establish the missing element of Plaintiff's prima facie case of discrimination.
    
            For Plaintiff's prima facie case of disparate treatment under Title VII, she must show—as
    
    a threshold matter under the circumstantial evidence framework—that nonminority, similarly
    
    situated employees were treated more favorably: an improper effect. See Holifield, 115 F.3d at
    
    1562. It is this showing—and not the demonstration of racial animus alone—that addresses the
    
    fundamental issue in a Title VII disparate treatment case: " "whether the defendant intentionally
    
    discriminated against the plaintiff.' " Nix, 738 F.2d at 1184 (quoting United States Postal Serv. Bd.
    
    of Governors v. Aikens, 
    460 U.S. 711
    , 713-14, 
    103 S. Ct. 1478
    , 1481-82, 
    75 L. Ed. 2d 403
     (1983))
    
    (emphasis added).
    
            Alleged racial animus of a supervisor does not alleviate the need to satisfy the elements of
    
    a prima facie case, although statements showing some racial animus may be significant evidence of
    
    pretext once a plaintiff has set out the prima facie case. See Smith v. Horner, 
    839 F.2d 1530
    , 1536-
    
    37 (11th Cir.1988) (under circumstantial evidence framework, statements may be used to show
    
    
    
       10
         Plaintiff specifically contends that Smith said: (1) "You black girls make me sick,
    sometimes I feel like just hitting you in the head"; (2) "You black girls get away with
    everything"; and (3) "You black girls make me sick." Plaintiff—correctly—never argues that
    the statements are direct evidence of discrimination for her dismissal. Plaintiff's case is one
    based on circumstantial evidence.
    
                   No evidence shows that Smith had failed, in the past, to report to Carlin (or to
            another supervisor) employee misconduct that was truly similar to Plaintiff's conduct.
    
                                                     10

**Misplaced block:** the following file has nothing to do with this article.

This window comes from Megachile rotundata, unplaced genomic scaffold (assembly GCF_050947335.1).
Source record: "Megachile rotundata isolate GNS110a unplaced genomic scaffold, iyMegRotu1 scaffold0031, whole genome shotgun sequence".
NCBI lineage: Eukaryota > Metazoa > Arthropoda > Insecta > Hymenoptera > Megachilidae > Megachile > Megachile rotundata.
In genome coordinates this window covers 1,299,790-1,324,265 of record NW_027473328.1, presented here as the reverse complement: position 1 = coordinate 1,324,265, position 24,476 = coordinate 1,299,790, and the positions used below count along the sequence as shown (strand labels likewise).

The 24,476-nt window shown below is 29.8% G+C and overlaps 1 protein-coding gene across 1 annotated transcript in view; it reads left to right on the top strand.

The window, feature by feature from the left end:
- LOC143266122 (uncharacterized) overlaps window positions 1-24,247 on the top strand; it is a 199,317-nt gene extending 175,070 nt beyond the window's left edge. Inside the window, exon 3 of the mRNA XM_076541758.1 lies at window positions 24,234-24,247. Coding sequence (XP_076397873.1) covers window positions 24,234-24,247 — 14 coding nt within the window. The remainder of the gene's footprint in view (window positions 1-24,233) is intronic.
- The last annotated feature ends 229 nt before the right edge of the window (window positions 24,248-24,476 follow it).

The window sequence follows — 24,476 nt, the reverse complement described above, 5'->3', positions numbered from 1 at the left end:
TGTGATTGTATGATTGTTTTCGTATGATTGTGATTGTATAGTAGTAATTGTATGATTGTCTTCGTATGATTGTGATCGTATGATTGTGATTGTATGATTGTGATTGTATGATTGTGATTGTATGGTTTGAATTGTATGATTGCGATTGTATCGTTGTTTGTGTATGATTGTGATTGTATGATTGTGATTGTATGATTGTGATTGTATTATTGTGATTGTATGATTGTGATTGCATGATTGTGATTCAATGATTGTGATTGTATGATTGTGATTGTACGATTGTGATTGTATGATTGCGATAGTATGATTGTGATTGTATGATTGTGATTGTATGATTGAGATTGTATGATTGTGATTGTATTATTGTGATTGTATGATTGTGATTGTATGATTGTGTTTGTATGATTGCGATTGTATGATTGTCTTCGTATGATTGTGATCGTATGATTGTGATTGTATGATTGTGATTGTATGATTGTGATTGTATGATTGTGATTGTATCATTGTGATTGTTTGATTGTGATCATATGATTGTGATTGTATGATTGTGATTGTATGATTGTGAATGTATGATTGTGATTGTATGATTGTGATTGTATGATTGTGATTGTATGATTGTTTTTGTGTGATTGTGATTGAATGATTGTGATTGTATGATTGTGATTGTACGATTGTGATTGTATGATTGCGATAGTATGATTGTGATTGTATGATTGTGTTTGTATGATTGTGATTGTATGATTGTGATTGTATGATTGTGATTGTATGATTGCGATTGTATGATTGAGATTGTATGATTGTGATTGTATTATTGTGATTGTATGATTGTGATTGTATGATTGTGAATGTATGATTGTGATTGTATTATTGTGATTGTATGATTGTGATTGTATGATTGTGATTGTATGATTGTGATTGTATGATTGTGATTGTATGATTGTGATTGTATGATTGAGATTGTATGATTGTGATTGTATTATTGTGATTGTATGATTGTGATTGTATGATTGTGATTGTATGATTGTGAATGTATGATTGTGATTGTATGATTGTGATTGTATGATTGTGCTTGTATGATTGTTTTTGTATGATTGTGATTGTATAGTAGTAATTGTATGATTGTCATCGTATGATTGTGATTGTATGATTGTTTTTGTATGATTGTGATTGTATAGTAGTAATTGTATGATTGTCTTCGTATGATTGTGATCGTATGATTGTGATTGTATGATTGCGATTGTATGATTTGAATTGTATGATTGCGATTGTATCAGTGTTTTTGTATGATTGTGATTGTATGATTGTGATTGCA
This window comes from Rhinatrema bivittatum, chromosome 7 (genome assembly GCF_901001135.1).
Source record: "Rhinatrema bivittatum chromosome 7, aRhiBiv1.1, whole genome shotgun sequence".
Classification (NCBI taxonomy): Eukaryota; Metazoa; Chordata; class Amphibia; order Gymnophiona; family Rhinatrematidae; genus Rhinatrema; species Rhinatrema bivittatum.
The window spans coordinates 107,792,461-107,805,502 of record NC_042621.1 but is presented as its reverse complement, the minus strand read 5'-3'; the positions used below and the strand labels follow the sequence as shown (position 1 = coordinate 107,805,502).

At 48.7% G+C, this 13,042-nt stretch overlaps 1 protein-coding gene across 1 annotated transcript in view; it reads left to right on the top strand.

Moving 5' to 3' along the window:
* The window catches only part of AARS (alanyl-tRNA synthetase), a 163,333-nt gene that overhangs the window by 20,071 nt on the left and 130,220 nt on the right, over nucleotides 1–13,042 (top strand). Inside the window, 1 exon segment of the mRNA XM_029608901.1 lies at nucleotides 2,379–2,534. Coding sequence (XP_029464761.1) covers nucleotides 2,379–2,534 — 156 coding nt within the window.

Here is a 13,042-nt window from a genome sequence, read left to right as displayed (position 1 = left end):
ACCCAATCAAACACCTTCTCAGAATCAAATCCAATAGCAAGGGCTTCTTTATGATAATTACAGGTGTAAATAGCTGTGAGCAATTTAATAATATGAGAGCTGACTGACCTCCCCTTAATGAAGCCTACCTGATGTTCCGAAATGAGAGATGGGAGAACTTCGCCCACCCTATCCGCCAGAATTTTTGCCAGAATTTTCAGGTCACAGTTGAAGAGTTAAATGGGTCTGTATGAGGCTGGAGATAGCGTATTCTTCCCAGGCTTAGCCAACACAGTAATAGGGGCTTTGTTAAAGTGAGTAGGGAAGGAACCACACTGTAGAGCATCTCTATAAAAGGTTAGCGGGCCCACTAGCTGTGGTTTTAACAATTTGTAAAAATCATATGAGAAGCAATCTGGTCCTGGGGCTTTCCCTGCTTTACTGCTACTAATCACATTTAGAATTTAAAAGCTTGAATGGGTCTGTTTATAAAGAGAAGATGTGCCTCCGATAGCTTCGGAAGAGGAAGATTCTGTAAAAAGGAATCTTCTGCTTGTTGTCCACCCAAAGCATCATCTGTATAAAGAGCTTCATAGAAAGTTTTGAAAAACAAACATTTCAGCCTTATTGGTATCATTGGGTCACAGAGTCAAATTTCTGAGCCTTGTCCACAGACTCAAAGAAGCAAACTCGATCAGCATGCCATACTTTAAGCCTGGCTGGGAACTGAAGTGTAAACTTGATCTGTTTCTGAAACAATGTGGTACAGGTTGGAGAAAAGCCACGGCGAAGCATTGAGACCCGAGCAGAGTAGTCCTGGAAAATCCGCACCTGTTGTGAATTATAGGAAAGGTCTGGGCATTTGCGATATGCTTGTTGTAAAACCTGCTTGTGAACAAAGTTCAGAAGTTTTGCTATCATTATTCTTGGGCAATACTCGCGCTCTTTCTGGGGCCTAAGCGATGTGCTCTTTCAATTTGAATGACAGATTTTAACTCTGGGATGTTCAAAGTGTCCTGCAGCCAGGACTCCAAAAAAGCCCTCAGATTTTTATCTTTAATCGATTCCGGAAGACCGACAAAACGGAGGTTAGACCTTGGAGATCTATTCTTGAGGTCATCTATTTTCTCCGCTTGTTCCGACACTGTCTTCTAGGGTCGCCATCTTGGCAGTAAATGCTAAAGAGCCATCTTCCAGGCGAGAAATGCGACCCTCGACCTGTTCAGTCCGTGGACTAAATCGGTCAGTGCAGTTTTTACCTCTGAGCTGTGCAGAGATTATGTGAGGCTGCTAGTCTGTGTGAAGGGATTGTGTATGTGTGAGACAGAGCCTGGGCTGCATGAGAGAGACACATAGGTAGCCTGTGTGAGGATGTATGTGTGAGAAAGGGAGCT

pretext); see also E.E.O.C. v. Our Lady of the Resurrection Medical Ctr., 
    77 F.3d 145
    , 149 (7th
    
    Cir.1996); Woody v. St. Clair County Comm'n, 
    885 F.2d 1557
    , 1560 (11th Cir.1989); McAdoo v.
    
    Toll, 
    615 F. Supp. 1309
    , 1314 (D.Md.1985).
    
            Whatever Smith's racial attitudes may be, Plaintiff has failed to present sufficient evidence
    
    that nonminority, similarly situated employees were treated more favorably by her employer than
    
    she was treated; so, Plaintiff did not establish a prima facie case of discrimination under Title VII.
    
    The district court's grant of judgment as a matter of law is affirmed.11
    
            AFFIRMED.
    
    
    
    
       11
        We also note that Plaintiff cannot avoid this result simply by disputing whether Smith
    actually instructed her to change into scrubs. A dispute over the reasons for Plaintiff's
    termination is important only to the extent that it might demonstrate that the reasons stated by the
    employer were pretextual. See Russell v. Acme-Evans Co., 
    51 F.3d 64
    , 68 (7th Cir.1995)
    ("Pretext ... means a lie, specifically a phony reason for some action."). But, because we
    conclude that Plaintiff "failed to present a prima facie case of discrimination, [we] need not
    examine [Defendant's] articulated reasons for discharging [her], nor determine whether [those]
    reasons were merely a pretext for discrimination...." Hawkins v. Ceco Corp., 
    883 F.2d 977
    , 985
    (11th Cir.1989). By the way, Plaintiff fails to assert—or to present evidence—that the personnel
    committee did not, in fact, believe that she had done the pertinent acts.
    
                                                     11
    

Document Info

DocketNumber: 97-6076

Filed Date: 3/27/1998

Precedential Status: Precedential

Modified Date: 12/21/2014

Authorities (21)

McDonnell Douglas Corp. v. Green , 411 U.S. 792 ( 1973 )

Texas Dept. of Community Affairs v. Burdine , 450 U.S. 248 ( 1981 )

Postal Service Bd. of Governors v. Aikens , 460 U.S. 711 ( 1983 )

26 Fair empl.prac.cas. 308, 26 Empl. Prac. Dec. P 31,927 ... , 649 F.2d 317 ( 1981 )

33-fair-emplpraccas-666-33-empl-prac-dec-p-33956-larry-tate-edward , 723 F.2d 598 ( 1983 )

35 Fair empl.prac.cas. 1104, 34 Empl. Prac. Dec. P 34,575 ... , 738 F.2d 1181 ( 1984 )

36 Fair empl.prac.cas. 1582, 36 Empl. Prac. Dec. P 34,945 ... , 754 F.2d 1100 ( 1985 )

Jimmie Wilmington v. J.I. Case Company, Jimmie Wilmington v.... , 793 F.2d 909 ( 1986 )

41 Fair empl.prac.cas. 425, 41 Empl. Prac. Dec. P 36,467 ... , 795 F.2d 1265 ( 1986 )

46-fair-emplpraccas-513-46-empl-prac-dec-p-37914-louise-t-smith-v , 839 F.2d 1530 ( 1988 )

49 Fair empl.prac.cas. 1014, 49 Empl. Prac. Dec. P 38,904 ... , 870 F.2d 578 ( 1989 )

50-fair-emplpraccas-163-50-empl-prac-dec-p-39089-willie-jones-v , 874 F.2d 1534 ( 1989 )

50 Fair empl.prac.cas. 1454, 51 Empl. Prac. Dec. P 39,338 ... , 883 F.2d 977 ( 1989 )

51-fair-emplpraccas-20-51-empl-prac-dec-p-39424-mary-e-woody-v , 885 F.2d 1557 ( 1989 )

james-g-elrod-v-sears-roebuck-and-company-a-new-york-corporation-james , 939 F.2d 1466 ( 1991 )

John T. Russell v. Acme-Evans Company, Adm Milling Company, ... , 51 F.3d 64 ( 1995 )

68 Fair empl.prac.cas. (Bna) 314, 42 Fed. R. Evid. Serv. ... , 53 F.3d 1548 ( 1995 )

70 Fair empl.prac.cas. (Bna) 104, 67 Empl. Prac. Dec. P 43,... , 77 F.3d 145 ( 1996 )

72-fair-emplpraccas-bna-735-69-empl-prac-dec-p-44384-paul , 97 F.3d 436 ( 1996 )

74-fair-emplpraccas-bna-511-11-fla-l-weekly-fed-c-91-edward-a , 115 F.3d 1555 ( 1997 )